Jonathan Lucroy, as we discussed on the podcast, is a former all-star catcher who is perpetually traded at the deadline. That at least means that his skills are perpetually valued by contenders, always a good sign. He won’t be used as much as James McCann (at least you’d figure) and will be hitting primarily in favorable matchups. The question will be less about his bat and more about whether he’s better behind the plate than Collins, Mercedes or Seby Zavala. Lucroy is reportedly a fan of the coaching staff and his buy-in and experience probably makes him the opening day backup catcher. Watch whether he gets matched up with Giolito and/or Lance Lynn, who threw regularly to backups James McCann and Jeff Mathis.
Connor Sadzeck (pictured above) is a reliever that has a career 2.18 ERA in 33 games (33 innings) for the Rangers and Mariners. His 34 career strikeouts make him intriguing, his 26 career walks make him a project for Ethan Katz. If he finds command in the spring, he could sneak into the pen as a middle reliever.
Bennett Sousa sounds made up but he’s a lefty reliever with 63 games in the minors and a 2.06 ERA and a 1.06 WHIP built on a 10.25 K/9 over 1.8 BB/9 stat line. Another guy who could sneak in, especially if he gets righties out.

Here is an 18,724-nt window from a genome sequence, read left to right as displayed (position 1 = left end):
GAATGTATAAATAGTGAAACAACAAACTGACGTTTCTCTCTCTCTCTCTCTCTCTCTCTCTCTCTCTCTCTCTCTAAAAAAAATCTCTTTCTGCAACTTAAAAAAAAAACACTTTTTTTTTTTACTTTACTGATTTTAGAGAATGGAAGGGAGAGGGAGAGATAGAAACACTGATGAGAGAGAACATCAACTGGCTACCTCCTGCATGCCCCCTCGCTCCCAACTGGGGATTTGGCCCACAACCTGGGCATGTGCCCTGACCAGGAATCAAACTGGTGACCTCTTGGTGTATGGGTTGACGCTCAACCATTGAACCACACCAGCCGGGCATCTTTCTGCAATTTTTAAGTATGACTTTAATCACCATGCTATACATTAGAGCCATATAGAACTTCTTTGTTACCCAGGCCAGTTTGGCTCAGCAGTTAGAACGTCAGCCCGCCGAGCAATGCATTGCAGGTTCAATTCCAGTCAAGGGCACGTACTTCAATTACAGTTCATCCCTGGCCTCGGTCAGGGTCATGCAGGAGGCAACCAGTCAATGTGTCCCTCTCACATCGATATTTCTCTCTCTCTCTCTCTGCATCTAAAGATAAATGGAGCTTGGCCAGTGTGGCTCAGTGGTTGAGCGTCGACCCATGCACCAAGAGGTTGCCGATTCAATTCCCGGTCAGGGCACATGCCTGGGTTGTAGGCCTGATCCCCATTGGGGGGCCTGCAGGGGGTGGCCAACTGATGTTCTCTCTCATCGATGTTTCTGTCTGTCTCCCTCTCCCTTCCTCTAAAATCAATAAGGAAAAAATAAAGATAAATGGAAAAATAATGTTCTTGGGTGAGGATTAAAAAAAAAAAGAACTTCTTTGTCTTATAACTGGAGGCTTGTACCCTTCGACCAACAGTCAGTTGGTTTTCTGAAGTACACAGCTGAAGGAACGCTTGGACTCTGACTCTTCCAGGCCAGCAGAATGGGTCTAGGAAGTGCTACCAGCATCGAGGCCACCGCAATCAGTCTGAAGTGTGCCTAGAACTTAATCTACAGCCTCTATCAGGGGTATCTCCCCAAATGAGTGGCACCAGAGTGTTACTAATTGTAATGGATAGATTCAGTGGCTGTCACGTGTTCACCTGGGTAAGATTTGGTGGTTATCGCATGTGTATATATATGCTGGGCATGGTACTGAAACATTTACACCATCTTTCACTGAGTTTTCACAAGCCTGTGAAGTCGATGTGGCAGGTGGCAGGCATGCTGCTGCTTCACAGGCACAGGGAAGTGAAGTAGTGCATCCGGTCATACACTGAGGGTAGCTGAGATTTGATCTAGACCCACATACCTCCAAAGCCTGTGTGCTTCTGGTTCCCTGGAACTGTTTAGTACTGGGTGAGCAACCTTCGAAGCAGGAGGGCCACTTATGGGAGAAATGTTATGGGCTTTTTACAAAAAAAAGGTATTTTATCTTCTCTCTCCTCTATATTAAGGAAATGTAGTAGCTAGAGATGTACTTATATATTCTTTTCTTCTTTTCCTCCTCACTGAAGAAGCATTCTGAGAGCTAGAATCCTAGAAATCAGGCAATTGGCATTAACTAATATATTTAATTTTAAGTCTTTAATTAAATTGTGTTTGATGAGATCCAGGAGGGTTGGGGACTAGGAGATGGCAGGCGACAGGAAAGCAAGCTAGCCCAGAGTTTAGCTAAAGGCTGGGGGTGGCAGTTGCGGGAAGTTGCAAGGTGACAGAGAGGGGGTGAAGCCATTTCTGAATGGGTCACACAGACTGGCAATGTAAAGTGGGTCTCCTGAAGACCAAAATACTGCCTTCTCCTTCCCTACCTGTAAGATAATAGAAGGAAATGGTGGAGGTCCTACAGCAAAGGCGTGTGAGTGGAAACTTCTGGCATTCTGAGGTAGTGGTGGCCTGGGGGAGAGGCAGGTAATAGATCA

Tim Beckham is an infielder who you will be told was the #1 overall pick in the 2008 draft, eight picks ahead of the unrelated Gordon “The Savior” Beckham, who himself was 31 picks ahead of Lance Lynn, who was eight picks after the clearly fictional Tulane pitcher Shooter Hunt (really). You’ll also be told that Beckham (Tim) has never lived up to the lofty status of a #1 overall guy, even though he was pinched for PEDs and served an 80-game timeout. And he’s Danny Mendick’s problem now.
Emilio Vargas won’t make the team in all likelihood, but during one of his starts if it is broadcast, you’ll hear that he cleared waivers and came back to the Sox after being let go to make room for Carlos Rodon. What they won’t mention is that this Sox prospect was therefore unwanted by every team in baseball. Shoot, that was kind of negative.
Andrew Vaughn…evidently the guy can hit a baseball with repeated success. Feels like he could be a good story to watch. The fact that there are only his fellow prospects, Nick Williams and Matt Reynolds as competition makes me think we already know the ending. But since when is having your best prospect make the team a bad thing??
PECOTA can suck an egg: Future Positivity
The PECOTA projections came out and have the Sox third in the AL Central, finishing around .500. I declare shenanigans on that and you, the person, artificial intelligence or undefinable creature reading this can look forward to this here Blog breaking down the position-by-position matchup between the White Sox and other contenders, starting with the Cleveland Baseball Assemblage on the next entry. I’m positive this will go well and my analysis, whilst lacking the science and mathematics of others, will definitively prove the Sox are even with or ahead of their peers. Positivity!!!!